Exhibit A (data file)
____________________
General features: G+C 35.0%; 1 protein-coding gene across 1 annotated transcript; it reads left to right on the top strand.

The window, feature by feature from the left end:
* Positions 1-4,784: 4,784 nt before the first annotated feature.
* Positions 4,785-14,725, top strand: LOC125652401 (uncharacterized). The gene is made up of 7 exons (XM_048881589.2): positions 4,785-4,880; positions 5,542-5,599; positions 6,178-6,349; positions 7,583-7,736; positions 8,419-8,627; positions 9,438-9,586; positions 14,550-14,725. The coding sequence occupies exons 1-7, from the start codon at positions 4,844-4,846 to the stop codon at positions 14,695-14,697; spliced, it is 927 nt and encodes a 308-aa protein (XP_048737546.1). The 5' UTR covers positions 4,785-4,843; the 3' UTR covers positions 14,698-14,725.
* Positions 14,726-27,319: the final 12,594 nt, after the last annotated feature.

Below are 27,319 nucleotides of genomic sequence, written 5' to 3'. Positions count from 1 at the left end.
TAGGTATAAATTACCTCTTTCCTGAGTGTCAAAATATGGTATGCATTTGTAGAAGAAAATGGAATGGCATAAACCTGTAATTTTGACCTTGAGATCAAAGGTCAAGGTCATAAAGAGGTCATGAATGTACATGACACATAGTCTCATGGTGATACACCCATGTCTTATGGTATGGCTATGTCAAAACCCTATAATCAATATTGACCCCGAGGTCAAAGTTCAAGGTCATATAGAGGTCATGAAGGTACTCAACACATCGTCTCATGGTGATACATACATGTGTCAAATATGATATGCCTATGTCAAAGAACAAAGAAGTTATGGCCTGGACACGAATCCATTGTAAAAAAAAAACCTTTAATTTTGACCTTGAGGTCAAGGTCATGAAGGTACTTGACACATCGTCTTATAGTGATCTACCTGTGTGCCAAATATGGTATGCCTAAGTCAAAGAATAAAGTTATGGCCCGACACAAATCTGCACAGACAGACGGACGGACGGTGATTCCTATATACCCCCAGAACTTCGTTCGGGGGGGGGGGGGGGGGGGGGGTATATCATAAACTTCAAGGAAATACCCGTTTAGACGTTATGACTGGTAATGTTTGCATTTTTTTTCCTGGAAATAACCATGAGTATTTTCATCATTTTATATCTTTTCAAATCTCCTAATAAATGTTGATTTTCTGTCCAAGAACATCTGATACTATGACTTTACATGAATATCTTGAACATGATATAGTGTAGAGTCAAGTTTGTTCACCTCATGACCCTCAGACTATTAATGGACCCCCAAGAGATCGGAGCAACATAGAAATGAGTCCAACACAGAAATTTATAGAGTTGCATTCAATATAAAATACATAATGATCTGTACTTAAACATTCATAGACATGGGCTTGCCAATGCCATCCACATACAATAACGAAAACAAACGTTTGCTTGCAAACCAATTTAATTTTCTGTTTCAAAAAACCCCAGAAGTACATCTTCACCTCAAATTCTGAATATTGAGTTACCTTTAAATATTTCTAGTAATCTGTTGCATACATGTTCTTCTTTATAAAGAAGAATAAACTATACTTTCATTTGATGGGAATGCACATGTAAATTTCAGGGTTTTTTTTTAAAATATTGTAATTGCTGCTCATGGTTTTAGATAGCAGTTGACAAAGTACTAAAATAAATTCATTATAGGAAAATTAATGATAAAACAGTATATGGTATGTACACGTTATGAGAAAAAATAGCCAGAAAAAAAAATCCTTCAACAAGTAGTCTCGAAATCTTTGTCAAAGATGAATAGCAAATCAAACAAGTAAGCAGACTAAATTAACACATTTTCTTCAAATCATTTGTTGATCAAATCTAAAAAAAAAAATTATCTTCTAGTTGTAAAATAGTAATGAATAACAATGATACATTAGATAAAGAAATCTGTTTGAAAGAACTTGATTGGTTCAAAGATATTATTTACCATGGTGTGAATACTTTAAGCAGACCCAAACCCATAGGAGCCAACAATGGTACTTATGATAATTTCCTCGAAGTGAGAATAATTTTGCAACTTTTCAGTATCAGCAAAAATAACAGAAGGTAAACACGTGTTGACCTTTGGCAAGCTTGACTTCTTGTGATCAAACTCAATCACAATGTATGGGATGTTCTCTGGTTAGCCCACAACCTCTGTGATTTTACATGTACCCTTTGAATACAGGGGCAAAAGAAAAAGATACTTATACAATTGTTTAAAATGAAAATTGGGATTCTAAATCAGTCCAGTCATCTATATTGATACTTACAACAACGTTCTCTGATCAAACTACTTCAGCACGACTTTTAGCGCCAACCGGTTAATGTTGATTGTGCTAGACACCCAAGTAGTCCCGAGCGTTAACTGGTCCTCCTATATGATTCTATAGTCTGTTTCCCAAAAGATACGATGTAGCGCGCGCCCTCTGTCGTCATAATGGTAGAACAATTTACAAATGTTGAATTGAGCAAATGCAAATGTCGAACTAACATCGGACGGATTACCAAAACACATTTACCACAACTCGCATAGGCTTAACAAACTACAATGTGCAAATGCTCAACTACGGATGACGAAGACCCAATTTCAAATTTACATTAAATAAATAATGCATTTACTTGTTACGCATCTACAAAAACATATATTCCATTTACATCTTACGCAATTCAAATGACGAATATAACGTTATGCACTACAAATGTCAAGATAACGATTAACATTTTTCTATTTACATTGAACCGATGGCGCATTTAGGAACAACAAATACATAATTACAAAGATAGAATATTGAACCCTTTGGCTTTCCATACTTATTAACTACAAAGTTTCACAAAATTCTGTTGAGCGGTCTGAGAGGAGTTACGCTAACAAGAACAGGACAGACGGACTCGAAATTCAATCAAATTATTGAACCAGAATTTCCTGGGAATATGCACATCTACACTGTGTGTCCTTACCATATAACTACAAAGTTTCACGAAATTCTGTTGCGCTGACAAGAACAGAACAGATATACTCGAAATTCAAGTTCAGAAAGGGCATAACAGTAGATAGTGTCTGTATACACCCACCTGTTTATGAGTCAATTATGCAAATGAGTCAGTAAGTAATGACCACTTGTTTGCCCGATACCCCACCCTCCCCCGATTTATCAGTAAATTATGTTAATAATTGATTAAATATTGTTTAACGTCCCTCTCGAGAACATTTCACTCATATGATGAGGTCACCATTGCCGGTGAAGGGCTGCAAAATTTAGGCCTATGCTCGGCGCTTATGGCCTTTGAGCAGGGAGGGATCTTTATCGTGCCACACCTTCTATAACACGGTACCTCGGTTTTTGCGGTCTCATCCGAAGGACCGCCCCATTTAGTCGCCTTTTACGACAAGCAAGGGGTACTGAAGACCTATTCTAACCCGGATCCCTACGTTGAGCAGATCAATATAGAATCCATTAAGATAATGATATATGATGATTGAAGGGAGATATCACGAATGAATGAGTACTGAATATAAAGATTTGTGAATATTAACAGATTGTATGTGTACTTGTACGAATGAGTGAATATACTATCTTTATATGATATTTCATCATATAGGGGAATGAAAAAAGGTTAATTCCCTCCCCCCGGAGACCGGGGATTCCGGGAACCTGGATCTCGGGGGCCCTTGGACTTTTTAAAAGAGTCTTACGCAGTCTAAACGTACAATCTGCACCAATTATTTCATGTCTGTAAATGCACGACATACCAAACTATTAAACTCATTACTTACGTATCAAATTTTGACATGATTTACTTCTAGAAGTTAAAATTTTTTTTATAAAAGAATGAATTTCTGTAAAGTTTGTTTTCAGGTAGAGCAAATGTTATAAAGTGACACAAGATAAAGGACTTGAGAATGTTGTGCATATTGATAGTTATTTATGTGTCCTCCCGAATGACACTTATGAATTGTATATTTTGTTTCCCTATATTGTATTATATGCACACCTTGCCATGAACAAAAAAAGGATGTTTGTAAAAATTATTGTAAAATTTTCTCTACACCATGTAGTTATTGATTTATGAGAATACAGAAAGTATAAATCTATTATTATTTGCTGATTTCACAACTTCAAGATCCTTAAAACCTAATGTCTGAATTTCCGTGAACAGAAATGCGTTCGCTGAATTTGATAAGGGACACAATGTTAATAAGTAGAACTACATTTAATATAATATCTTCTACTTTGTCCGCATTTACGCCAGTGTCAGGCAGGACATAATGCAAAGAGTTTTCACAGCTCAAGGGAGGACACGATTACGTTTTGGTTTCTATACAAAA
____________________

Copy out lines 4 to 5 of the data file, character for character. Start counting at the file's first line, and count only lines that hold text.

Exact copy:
* Positions 4,785-14,725, top strand: LOC125652401 (uncharacterized). The gene is made up of 7 exons (XM_048881589.2): positions 4,785-4,880; positions 5,542-5,599; positions 6,178-6,349; positions 7,583-7,736; positions 8,419-8,627; positions 9,438-9,586; positions 14,550-14,725. The coding sequence occupies exons 1-7, from the start codon at positions 4,844-4,846 to the stop codon at positions 14,695-14,697; spliced, it is 927 nt and encodes a 308-aa protein (XP_048737546.1). The 5' UTR covers positions 4,785-4,843; the 3' UTR covers positions 14,698-14,725.
* Positions 14,726-27,319: the final 12,594 nt, after the last annotated feature.